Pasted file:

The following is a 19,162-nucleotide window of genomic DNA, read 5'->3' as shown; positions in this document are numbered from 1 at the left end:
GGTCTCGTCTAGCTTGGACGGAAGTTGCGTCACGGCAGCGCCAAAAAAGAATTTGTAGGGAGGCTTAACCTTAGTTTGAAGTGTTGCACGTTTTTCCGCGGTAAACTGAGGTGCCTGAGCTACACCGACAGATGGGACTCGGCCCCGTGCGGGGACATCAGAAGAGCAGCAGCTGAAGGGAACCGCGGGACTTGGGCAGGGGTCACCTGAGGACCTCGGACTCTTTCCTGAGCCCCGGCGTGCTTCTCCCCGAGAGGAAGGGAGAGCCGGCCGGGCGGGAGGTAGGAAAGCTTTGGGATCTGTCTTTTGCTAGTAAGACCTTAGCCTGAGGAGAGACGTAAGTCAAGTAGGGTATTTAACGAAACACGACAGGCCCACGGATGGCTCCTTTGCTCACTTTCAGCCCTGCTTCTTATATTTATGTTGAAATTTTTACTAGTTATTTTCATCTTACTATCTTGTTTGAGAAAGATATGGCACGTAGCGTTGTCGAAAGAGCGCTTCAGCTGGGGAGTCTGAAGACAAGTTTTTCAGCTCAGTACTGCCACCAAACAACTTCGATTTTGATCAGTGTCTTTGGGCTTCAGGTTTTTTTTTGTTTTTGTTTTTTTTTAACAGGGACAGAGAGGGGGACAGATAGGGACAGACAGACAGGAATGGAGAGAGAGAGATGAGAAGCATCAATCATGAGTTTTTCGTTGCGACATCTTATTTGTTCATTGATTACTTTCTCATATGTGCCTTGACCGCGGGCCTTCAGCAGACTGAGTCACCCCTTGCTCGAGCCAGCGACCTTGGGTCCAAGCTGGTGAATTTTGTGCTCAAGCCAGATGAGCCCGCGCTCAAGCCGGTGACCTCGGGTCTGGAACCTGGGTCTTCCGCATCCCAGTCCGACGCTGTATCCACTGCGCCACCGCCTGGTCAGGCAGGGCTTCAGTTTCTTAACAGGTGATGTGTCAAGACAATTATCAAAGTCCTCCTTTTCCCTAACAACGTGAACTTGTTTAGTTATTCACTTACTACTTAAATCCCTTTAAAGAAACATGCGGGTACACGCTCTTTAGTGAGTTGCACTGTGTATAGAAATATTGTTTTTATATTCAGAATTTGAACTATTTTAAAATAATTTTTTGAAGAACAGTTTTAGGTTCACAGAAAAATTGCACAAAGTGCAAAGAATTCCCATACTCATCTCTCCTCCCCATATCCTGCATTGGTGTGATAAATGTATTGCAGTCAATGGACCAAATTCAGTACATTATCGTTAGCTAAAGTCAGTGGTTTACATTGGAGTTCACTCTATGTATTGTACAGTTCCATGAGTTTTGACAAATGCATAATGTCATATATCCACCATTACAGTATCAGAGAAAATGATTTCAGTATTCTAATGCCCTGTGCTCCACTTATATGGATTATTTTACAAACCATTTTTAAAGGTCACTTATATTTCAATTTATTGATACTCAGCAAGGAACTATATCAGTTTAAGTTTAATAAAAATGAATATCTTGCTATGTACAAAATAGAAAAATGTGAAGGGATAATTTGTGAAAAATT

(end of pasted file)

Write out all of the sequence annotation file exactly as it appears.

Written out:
The following is a 19,162-nucleotide window of genomic DNA, read 5'->3' as shown; positions in this document are numbered from 1 at the left end:
GGTCTCGTCTAGCTTGGACGGAAGTTGCGTCACGGCAGCGCCAAAAAAGAATTTGTAGGGAGGCTTAACCTTAGTTTGAAGTGTTGCACGTTTTTCCGCGGTAAACTGAGGTGCCTGAGCTACACCGACAGATGGGACTCGGCCCCGTGCGGGGACATCAGAAGAGCAGCAGCTGAAGGGAACCGCGGGACTTGGGCAGGGGTCACCTGAGGACCTCGGACTCTTTCCTGAGCCCCGGCGTGCTTCTCCCCGAGAGGAAGGGAGAGCCGGCCGGGCGGGAGGTAGGAAAGCTTTGGGATCTGTCTTTTGCTAGTAAGACCTTAGCCTGAGGAGAGACGTAAGTCAAGTAGGGTATTTAACGAAACACGACAGGCCCACGGATGGCTCCTTTGCTCACTTTCAGCCCTGCTTCTTATATTTATGTTGAAATTTTTACTAGTTATTTTCATCTTACTATCTTGTTTGAGAAAGATATGGCACGTAGCGTTGTCGAAAGAGCGCTTCAGCTGGGGAGTCTGAAGACAAGTTTTTCAGCTCAGTACTGCCACCAAACAACTTCGATTTTGATCAGTGTCTTTGGGCTTCAGGTTTTTTTTTGTTTTTGTTTTTTTTTAACAGGGACAGAGAGGGGGACAGATAGGGACAGACAGACAGGAATGGAGAGAGAGAGATGAGAAGCATCAATCATGAGTTTTTCGTTGCGACATCTTATTTGTTCATTGATTACTTTCTCATATGTGCCTTGACCGCGGGCCTTCAGCAGACTGAGTCACCCCTTGCTCGAGCCAGCGACCTTGGGTCCAAGCTGGTGAATTTTGTGCTCAAGCCAGATGAGCCCGCGCTCAAGCCGGTGACCTCGGGTCTGGAACCTGGGTCTTCCGCATCCCAGTCCGACGCTGTATCCACTGCGCCACCGCCTGGTCAGGCAGGGCTTCAGTTTCTTAACAGGTGATGTGTCAAGACAATTATCAAAGTCCTCCTTTTCCCTAACAACGTGAACTTGTTTAGTTATTCACTTACTACTTAAATCCCTTTAAAGAAACATGCGGGTACACGCTCTTTAGTGAGTTGCACTGTGTATAGAAATATTGTTTTTATATTCAGAATTTGAACTATTTTAAAATAATTTTTTGAAGAACAGTTTTAGGTTCACAGAAAAATTGCACAAAGTGCAAAGAATTCCCATACTCATCTCTCCTCCCCATATCCTGCATTGGTGTGATAAATGTATTGCAGTCAATGGACCAAATTCAGTACATTATCGTTAGCTAAAGTCAGTGGTTTACATTGGAGTTCACTCTATGTATTGTACAGTTCCATGAGTTTTGACAAATGCATAATGTCATATATCCACCATTACAGTATCAGAGAAAATGATTTCAGTATTCTAATGCCCTGTGCTCCACTTATATGGATTATTTTACAAACCATTTTTAAAGGTCACTTATATTTCAATTTATTGATACTCAGCAAGGAACTATATCAGTTTAAGTTTAATAAAAATGAATATCTTGCTATGTACAAAATAGAAAAATGTGAAGGGATAATTTGTGAAAAATT